Instructors explain fashion show confusion

Beth Rankin

Fashion students got a taste of the real world last week when the results of their final critique were released.

For the first time in the Kent State fashion show’s 23 years, nine students were cut from participation.

Although some students were upset by the results, fashion design instructors said the news shouldn’t be a surprise, and the show will be of a higher quality as a result.

Four New York fashion designers, who have been working with senior design students throughout the year, came to Kent last week to decide which students’ work would be in the fashion show.

Shammi Chowdhury, instructor and director of the fashion show, said before this year only student-made garments were cut from the show, not entire students. The individual garments were excluded because of their poor construction quality.

“It should be a privilege to be in the show — not a right,” Chowdhury said. “We want to showcase quality, not quantity.”

Elaine Thomas, fashion design and merchandising instructor, said throughout the past year, the instructors helped students fix problems with garments’ fitting while the critics focused on improving the design.

According to students’ syllabi, any changes suggested by critics and instructors that were not carried out would disqualify their work from the show. It also stated that completing all required work does not guarantee admittance in the fashion show.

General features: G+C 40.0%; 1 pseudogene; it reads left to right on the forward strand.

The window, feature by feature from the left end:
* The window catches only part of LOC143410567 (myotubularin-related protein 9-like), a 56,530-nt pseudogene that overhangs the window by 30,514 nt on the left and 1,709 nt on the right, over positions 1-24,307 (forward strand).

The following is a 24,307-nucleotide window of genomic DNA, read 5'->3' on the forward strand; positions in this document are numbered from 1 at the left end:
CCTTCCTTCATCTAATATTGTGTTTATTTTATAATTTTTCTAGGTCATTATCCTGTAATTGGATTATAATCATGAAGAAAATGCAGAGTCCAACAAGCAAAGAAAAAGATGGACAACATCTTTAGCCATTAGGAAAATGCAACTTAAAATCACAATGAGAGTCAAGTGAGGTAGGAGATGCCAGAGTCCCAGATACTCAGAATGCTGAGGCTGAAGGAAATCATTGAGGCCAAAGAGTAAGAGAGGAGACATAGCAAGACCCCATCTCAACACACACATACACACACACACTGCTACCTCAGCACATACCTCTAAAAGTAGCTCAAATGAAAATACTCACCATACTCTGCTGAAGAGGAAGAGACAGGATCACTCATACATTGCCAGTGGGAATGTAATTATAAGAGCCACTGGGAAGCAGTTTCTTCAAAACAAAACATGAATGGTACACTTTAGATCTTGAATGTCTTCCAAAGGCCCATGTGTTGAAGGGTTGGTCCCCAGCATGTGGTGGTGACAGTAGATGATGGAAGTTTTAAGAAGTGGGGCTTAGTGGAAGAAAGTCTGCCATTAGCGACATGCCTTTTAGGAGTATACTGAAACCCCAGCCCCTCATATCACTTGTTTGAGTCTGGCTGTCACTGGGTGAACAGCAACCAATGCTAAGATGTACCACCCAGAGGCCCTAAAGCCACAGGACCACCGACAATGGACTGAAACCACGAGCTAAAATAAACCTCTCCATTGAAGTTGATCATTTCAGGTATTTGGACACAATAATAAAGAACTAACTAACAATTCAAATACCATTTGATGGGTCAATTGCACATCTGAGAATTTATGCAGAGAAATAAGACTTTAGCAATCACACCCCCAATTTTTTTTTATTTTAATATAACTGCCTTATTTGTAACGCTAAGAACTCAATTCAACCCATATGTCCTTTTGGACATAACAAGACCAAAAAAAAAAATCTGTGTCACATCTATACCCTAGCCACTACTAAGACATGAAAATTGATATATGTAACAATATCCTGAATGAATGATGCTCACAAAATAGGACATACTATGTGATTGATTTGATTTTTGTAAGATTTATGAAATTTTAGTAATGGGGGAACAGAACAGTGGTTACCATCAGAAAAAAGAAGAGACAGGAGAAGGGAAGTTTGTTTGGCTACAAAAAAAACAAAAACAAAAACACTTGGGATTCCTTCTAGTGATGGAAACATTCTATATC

While some students said there was confusion about whether they should listen to their instructors or the critics, instructor Linda Ohrn said students were told the critic always had the final say. However, she understood that getting feedback from more than one person might be confusing.

“You’re always going to have that issue when you’re dealing with two people. Even in the industry, you’re going to have to deal with it,” Ohrn said.

Senior fashion design major Eric Frank said he was pleased with his critiques from designer R. Scott French. He said the feedback he received and the changes he made helped to make his collection more marketable and cohesive.

“It worked out so much better,” he said. “They really know what they’re talking about.”

Thomas said that whether or not a student was selected to participate in the show, the most important thing to take away from this experience is a quality education.

“At the end of the process, my biggest hope is everyone can grow from it and just feel they learned,” she said.

Contact fine and professional arts reporter Emily Rasinski at [email protected].